Austrian motor race mogul and former Formula One race driver, who is the Mercedes' team principal Toto Wolff have played down the adverse effects of a gross collision that happened between two world-renowned drivers in the sport, Lewis Hamilton of Mercedes and Max Verstappen of the Red Bull during a crucial race at the British Grand Prix.
Recall that the fifty-two lap race of about 306.198 km race length was run at the Silverstone International Circuit at which twenty drivers including Hamilton and Verstappen ran the tenth Grand Prix of the year over a month ago.
Mercedes's Lewis Hamilton
But the 36-year-old blew the competition with a landslide (1:58:23.284) with 27 points ahead of Charles Leclerc of Ferrari and Valtteri Bottas of Mercedes which together made a podium finish from the race, but unfortunately, Verstappen was forced out of the race due to a first-lap collision at the beginning of the race.
Hamilton bagged a ten-second penalty for playing a major part in the collision. But the Red Bull constructors still insisted that the seven times world champion deserve a stricter penalty.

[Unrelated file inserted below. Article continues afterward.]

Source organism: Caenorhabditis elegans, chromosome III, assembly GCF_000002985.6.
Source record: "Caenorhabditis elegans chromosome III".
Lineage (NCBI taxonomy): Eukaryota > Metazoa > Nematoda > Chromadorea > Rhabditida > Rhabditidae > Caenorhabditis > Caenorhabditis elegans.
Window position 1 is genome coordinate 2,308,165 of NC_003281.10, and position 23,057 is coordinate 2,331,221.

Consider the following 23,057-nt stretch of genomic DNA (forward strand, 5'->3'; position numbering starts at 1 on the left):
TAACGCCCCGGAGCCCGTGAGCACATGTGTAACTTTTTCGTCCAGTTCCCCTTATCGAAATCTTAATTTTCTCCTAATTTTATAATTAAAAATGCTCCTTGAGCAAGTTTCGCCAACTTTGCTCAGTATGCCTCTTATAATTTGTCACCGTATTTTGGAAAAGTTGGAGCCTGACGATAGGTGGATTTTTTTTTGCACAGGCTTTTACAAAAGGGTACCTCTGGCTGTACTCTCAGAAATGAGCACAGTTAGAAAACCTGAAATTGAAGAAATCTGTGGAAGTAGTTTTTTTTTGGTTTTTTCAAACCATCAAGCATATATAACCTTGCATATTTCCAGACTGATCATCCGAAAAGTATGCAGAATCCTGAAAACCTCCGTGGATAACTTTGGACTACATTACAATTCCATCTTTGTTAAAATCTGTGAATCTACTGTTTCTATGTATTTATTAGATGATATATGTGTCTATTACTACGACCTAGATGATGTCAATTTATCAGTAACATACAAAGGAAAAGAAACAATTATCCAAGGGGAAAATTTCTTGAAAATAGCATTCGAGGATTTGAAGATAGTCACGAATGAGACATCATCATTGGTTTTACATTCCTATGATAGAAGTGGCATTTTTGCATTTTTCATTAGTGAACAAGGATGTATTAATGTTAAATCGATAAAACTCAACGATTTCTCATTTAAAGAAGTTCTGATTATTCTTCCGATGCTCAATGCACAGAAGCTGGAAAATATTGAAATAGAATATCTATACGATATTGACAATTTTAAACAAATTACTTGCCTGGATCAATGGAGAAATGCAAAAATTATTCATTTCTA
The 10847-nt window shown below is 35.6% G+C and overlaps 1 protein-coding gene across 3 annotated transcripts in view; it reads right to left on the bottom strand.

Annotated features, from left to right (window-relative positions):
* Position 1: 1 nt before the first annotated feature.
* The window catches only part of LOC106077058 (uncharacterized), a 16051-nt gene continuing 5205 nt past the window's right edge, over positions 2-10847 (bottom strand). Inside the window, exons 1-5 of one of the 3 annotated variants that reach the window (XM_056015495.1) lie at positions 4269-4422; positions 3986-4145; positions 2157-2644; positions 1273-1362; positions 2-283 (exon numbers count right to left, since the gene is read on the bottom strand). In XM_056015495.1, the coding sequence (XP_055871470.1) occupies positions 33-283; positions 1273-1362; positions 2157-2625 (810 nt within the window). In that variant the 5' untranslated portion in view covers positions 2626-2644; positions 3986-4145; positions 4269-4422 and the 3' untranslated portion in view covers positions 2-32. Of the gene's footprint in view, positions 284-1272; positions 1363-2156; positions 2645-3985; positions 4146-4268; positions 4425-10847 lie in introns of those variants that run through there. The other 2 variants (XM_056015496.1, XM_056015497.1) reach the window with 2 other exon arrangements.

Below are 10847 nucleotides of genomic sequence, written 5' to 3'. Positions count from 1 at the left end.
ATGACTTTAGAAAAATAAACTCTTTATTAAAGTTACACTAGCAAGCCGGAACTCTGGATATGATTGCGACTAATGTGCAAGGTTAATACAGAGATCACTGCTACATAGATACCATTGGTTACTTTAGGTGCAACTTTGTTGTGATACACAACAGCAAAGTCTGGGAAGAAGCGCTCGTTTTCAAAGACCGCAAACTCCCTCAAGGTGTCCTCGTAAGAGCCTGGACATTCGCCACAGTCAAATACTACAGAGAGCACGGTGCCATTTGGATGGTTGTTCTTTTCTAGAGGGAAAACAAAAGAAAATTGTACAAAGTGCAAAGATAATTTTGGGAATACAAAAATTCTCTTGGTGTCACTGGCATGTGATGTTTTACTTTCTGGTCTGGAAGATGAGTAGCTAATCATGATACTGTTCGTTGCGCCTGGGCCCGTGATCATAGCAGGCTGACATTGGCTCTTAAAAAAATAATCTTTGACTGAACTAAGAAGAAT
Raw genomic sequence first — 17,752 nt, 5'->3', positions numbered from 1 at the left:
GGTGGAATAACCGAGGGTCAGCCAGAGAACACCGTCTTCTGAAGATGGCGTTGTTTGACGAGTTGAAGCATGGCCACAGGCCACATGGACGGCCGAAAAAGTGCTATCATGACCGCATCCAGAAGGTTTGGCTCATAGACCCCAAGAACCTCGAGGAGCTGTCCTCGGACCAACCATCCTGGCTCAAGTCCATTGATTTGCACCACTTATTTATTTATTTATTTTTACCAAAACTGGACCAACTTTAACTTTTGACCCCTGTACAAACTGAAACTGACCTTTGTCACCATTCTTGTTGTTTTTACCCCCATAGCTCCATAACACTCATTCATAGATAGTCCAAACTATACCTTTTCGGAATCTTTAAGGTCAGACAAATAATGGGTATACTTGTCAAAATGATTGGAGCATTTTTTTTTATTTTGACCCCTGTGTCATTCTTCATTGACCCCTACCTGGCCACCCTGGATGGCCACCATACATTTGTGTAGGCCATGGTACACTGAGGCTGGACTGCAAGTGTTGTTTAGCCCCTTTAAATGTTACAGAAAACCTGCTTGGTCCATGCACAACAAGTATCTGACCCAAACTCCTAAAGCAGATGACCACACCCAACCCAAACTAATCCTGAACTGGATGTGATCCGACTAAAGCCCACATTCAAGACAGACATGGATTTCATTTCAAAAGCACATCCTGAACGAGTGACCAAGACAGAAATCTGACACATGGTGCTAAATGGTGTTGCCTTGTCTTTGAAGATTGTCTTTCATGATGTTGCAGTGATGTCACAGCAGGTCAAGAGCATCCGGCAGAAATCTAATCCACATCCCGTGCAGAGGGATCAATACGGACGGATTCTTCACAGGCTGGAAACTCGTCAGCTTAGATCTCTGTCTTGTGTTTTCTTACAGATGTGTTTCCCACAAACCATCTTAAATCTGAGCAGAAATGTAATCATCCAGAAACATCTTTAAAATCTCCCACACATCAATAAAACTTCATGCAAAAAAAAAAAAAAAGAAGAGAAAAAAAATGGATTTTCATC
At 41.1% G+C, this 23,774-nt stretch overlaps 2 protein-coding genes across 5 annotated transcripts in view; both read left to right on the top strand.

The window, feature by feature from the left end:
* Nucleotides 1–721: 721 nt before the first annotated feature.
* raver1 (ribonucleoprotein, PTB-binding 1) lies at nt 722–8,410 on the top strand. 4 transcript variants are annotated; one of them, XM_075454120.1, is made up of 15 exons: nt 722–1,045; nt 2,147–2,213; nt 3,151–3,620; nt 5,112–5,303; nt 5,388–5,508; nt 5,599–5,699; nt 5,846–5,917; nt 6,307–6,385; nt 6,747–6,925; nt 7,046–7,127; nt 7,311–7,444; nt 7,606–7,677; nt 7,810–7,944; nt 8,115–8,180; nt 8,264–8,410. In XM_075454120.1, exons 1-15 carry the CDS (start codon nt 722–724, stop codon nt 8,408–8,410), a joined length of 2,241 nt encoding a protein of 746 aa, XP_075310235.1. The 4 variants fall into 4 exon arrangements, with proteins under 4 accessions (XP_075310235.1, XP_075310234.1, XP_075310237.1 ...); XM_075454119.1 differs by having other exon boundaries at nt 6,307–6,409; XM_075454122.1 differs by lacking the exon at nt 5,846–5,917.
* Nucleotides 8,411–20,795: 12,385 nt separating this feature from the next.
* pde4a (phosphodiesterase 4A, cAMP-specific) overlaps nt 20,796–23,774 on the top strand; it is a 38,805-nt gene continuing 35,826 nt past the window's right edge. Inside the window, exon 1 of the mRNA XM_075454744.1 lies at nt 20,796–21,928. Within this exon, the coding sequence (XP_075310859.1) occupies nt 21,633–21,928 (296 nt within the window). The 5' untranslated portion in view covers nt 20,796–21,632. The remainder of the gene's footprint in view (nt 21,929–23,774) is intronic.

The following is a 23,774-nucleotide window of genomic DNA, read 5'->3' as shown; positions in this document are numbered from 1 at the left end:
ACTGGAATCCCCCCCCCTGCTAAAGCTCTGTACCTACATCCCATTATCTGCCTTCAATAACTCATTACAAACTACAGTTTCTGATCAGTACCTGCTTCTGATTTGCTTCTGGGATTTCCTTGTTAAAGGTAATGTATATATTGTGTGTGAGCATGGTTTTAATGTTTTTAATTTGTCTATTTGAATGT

Red Bull's Max Verstappen
More tension ensued due to the drama between the constructors as Silver Arrows released a statement point accusing fingers at Red Bull of tarnishing the British driver's name
But the collision between Hamilton and Verstappen at British Grand Prix in Britain led to some pensive moments between the construction of the Mercedes and the Red Bull, as Hamilton was played a victim of the collision, but the 49-year-old, Wolff did not see any suspicion of harm on the Hamilton.
But, Wolff who was once an F1 racing driver said Hamilton was not bothered with the whole story
"He's very robust and resilient because history made him like that, we spoke a lot, but it wasn't part of our discussion, or it wasn't a big part of our discussion," Wolff said according to RacingNews365.com
Wolff feels that he knows Hamilton well enough to see in their discussions after Silverstone that the Briton had not been mentally harmed by the events.
Wolff further expressed his distaste on the immediate effect of the fallout which led to Hamilton being jeered and booed by some people from the crowd at the event, though he acknowledged that emotions were still running high for fans following the British Grand Prix
"We know each other pretty well, and our communication is often and transparent, and at no time was there a negativity around anything that could have affected him or me," he said
Content created and supplied by: OTS-Sports (via Opera News )